For over a decade now, Robert Wintner has tried to get the State of Hawaii to clamp down on the aquarium fishing trade. A dedicated conservationist, he’s also the owner of Snorkel Bob’s, a snorkel gear rental company with shops all around Hawaii and a vested interest in helping people see healthy, vibrant marine ecosystems.
For the first half of this year, it looked like Wintner might finally get his way. Senate Bill 1240, a compromise measure that would have phased out new aquarium collecting permits in the state, passed both the Hawaii House of Representatives and the Senate. On June 29, Wintner wrote an op-ed for Honolulu Civil Beat calling on Governor David Ige to sign the bill.
“We implore Gov. David Ige to sign Senate Bill 1240 to keep Hawaii’s native and endemic wildlife on Hawaii reefs instead of shipping it out to tanks across the United States, Europe and Asia,” Wintner wrote. “China is the fastest-growing market for Hawaii reef wildlife. Ending aquarium permit issuance will not guarantee survival for Hawaii reefs. Our reefs face many challenges, but the governor can eliminate one serious, entirely unnecessary and immoral threat.”
But on July 11, apparently acting on the strong recommendation from the state Department of Land and Natural Resources (DLNR), Governor David Ige vetoed the bill. This wasn’t actually a surprise, considering that the DLNR has long opposed measures to constrict the aquarium collecting trade and Suzanne Case, chairperson of the state Board of Land and Natural Resources, testified before various legislative committees that reef fish like the yellow tang have actually been thriving over the past decade.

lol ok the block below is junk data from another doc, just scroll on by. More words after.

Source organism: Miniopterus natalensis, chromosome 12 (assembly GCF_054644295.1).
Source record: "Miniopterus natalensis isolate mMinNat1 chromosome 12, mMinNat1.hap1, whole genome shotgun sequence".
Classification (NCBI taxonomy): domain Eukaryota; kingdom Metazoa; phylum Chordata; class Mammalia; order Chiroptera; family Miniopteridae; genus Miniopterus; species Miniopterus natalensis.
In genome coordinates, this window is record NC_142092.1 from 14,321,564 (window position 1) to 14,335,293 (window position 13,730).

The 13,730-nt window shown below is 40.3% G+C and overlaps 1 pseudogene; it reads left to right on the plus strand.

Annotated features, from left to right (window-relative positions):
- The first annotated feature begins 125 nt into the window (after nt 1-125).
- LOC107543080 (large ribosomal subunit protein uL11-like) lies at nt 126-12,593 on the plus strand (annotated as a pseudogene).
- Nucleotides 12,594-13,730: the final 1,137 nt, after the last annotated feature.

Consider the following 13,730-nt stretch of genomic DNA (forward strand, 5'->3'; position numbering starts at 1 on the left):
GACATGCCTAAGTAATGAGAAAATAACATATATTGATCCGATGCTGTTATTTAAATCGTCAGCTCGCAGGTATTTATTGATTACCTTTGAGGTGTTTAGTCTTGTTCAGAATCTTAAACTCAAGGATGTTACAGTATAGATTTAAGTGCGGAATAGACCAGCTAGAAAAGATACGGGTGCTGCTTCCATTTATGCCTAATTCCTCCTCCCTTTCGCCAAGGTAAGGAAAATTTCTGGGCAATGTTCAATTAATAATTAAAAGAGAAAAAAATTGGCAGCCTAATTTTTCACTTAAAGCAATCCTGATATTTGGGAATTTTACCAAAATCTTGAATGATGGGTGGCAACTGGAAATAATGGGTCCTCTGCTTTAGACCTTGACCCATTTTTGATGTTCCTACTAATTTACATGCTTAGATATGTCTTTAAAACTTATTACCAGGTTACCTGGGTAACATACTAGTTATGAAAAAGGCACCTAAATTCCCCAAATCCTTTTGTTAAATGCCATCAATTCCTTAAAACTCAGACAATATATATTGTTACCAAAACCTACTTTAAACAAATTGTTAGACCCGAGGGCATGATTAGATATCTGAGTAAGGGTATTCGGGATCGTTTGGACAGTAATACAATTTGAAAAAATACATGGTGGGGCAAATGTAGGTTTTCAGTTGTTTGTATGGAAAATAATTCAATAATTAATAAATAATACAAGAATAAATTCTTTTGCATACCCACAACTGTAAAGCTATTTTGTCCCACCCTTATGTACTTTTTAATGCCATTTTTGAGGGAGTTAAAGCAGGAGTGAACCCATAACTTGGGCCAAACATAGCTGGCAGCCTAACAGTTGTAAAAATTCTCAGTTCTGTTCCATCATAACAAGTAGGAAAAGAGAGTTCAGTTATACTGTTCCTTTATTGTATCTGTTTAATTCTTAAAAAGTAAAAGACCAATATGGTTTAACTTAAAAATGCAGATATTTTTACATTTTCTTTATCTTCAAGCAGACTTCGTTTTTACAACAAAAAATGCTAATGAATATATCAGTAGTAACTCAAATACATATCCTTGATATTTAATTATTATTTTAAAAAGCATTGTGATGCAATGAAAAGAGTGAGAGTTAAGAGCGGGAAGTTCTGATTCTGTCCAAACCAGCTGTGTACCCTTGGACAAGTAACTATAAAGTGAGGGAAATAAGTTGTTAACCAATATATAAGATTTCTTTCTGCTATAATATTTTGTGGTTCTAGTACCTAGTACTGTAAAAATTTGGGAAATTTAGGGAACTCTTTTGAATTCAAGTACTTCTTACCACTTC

Outraged, Wintner decided to strike back by forming a new political action committee (PAC). Called REEFPAC, it’s based in Kihei, according to the organizational report released by the Hawaii Campaign Spending Commission on July 20. The organizational report lists former Hawaii Rep. Jessica Wooley as deputy chairperson.
“REEFPAC is a Hawaii non-candidate Super PAC dedicated to replacing corruption and weakness in the reef state,” Wintner told me.
While a Super PAC cannot contribute money to political parties or candidates, it can spend money on political issues and raise unlimited sums of money from individuals, corporations, etc.
Given Wintner’s outspoken advocacy for marine conservation (and against the aquarium trade), REEFPAC will definitely be something to watch as we get closer to next year’s legislative session.
Photo of yellow tangs in La Perouse Bay: Laszlo Ilyes/Flickr